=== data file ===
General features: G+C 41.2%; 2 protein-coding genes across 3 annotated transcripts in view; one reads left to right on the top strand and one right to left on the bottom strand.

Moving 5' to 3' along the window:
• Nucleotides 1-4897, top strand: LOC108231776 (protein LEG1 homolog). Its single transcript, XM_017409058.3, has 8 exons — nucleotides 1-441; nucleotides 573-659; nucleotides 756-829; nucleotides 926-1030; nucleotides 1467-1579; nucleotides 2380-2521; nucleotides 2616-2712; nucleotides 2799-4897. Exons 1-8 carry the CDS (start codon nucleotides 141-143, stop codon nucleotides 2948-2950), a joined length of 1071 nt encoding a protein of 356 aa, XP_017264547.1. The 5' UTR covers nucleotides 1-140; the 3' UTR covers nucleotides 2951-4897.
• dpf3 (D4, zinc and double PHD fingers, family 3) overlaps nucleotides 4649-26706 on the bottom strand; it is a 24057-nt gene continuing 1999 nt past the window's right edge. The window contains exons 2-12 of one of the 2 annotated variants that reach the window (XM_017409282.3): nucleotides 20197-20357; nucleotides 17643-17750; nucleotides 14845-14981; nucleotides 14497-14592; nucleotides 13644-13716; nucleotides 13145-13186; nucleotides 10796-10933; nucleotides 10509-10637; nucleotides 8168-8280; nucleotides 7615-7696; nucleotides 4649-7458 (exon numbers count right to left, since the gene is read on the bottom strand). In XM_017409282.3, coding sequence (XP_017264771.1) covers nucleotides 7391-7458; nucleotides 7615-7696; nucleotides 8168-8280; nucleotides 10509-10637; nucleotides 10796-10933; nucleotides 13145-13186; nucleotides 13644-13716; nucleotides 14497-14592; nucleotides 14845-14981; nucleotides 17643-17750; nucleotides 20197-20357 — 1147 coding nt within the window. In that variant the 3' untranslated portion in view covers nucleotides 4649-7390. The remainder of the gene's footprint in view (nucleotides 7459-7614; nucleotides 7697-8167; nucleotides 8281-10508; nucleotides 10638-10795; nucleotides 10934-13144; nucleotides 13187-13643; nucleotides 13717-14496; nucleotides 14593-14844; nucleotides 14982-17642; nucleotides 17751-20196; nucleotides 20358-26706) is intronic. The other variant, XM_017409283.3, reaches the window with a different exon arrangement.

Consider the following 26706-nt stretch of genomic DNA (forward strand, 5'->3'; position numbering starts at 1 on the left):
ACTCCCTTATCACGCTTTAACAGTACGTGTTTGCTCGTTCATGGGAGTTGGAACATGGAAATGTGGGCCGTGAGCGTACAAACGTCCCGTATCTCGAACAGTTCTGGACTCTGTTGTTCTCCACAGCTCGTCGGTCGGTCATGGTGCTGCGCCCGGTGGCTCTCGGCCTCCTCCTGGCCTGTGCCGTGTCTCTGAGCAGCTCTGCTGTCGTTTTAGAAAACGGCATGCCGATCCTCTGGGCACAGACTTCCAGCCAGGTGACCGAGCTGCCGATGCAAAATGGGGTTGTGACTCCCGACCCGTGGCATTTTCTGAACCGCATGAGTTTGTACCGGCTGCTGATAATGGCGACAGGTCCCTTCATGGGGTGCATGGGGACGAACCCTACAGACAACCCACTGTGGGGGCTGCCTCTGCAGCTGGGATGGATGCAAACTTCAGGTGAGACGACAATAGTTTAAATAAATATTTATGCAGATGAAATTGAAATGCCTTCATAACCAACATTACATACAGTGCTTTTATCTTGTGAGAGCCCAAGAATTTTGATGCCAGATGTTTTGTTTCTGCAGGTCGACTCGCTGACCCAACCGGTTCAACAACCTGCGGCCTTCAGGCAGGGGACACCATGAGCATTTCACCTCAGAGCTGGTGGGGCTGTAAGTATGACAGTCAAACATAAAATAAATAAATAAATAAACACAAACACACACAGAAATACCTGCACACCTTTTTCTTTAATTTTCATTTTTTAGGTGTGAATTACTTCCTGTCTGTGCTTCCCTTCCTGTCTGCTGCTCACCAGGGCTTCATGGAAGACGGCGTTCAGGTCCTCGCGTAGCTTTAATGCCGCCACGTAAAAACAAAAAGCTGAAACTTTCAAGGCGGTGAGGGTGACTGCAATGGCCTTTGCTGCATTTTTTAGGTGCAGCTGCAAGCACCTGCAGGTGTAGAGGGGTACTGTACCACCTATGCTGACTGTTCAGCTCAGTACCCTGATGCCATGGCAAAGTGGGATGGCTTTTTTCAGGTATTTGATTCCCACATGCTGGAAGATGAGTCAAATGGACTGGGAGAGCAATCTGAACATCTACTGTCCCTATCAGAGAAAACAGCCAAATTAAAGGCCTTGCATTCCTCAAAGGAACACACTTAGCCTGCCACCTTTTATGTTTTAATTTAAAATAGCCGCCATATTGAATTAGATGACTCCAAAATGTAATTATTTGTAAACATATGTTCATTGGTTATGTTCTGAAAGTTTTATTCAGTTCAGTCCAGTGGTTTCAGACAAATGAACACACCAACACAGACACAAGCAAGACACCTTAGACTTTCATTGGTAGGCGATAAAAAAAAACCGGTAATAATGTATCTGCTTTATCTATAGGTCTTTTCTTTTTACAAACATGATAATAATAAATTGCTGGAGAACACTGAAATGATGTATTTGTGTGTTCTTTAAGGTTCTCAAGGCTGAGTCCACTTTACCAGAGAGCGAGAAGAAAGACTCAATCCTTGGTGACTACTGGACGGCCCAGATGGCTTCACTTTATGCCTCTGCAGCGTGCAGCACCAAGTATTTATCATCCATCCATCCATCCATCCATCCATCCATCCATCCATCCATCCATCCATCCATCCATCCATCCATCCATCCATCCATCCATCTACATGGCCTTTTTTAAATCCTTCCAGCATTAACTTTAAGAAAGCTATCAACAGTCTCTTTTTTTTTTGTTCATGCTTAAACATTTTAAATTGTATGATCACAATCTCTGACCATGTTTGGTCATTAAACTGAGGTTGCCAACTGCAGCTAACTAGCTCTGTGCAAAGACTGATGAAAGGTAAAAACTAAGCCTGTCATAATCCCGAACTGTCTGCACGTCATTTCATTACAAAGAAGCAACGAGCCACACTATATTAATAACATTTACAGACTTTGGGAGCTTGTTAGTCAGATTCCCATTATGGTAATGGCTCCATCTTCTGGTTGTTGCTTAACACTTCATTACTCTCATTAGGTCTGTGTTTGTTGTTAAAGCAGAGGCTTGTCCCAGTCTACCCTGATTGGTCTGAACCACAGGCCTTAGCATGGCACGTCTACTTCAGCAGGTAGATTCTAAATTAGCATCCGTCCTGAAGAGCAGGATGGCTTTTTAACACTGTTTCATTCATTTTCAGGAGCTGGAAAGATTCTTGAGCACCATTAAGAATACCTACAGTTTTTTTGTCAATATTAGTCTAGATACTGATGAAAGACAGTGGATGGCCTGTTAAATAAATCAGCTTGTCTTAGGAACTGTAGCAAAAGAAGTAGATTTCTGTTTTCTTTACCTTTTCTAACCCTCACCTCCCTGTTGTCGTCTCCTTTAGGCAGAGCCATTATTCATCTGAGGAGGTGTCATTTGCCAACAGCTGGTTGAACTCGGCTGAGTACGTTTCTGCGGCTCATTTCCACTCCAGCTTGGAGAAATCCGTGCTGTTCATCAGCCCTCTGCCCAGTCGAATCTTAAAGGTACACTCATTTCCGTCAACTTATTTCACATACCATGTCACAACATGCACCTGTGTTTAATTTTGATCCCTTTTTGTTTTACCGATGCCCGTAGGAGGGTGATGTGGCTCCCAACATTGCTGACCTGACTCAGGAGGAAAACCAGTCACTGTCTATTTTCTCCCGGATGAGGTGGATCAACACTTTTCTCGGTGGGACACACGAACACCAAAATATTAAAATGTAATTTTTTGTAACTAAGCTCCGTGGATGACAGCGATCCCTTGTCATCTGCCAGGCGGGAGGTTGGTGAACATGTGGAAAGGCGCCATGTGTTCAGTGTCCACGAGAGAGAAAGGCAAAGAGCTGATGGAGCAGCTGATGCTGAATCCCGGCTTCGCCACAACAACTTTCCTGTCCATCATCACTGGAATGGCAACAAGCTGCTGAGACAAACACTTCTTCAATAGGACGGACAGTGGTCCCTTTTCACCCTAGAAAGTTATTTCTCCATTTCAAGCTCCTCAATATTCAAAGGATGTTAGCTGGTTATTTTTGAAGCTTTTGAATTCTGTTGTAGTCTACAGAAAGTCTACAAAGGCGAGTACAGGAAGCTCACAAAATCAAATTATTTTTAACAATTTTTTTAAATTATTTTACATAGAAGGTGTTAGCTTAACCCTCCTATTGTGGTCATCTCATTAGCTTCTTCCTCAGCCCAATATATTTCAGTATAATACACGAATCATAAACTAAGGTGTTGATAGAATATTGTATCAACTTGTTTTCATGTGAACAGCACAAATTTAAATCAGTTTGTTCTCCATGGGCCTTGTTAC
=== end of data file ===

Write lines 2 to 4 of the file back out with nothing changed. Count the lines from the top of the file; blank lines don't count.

Moving 5' to 3' along the window:
• Nucleotides 1-4897, top strand: LOC108231776 (protein LEG1 homolog). Its single transcript, XM_017409058.3, has 8 exons — nucleotides 1-441; nucleotides 573-659; nucleotides 756-829; nucleotides 926-1030; nucleotides 1467-1579; nucleotides 2380-2521; nucleotides 2616-2712; nucleotides 2799-4897. Exons 1-8 carry the CDS (start codon nucleotides 141-143, stop codon nucleotides 2948-2950), a joined length of 1071 nt encoding a protein of 356 aa, XP_017264547.1. The 5' UTR covers nucleotides 1-140; the 3' UTR covers nucleotides 2951-4897.
• dpf3 (D4, zinc and double PHD fingers, family 3) overlaps nucleotides 4649-26706 on the bottom strand; it is a 24057-nt gene continuing 1999 nt past the window's right edge. The window contains exons 2-12 of one of the 2 annotated variants that reach the window (XM_017409282.3): nucleotides 20197-20357; nucleotides 17643-17750; nucleotides 14845-14981; nucleotides 14497-14592; nucleotides 13644-13716; nucleotides 13145-13186; nucleotides 10796-10933; nucleotides 10509-10637; nucleotides 8168-8280; nucleotides 7615-7696; nucleotides 4649-7458 (exon numbers count right to left, since the gene is read on the bottom strand). In XM_017409282.3, coding sequence (XP_017264771.1) covers nucleotides 7391-7458; nucleotides 7615-7696; nucleotides 8168-8280; nucleotides 10509-10637; nucleotides 10796-10933; nucleotides 13145-13186; nucleotides 13644-13716; nucleotides 14497-14592; nucleotides 14845-14981; nucleotides 17643-17750; nucleotides 20197-20357 — 1147 coding nt within the window. In that variant the 3' untranslated portion in view covers nucleotides 4649-7390. The remainder of the gene's footprint in view (nucleotides 7459-7614; nucleotides 7697-8167; nucleotides 8281-10508; nucleotides 10638-10795; nucleotides 10934-13144; nucleotides 13187-13643; nucleotides 13717-14496; nucleotides 14593-14844; nucleotides 14982-17642; nucleotides 17751-20196; nucleotides 20358-26706) is intronic. The other variant, XM_017409283.3, reaches the window with a different exon arrangement.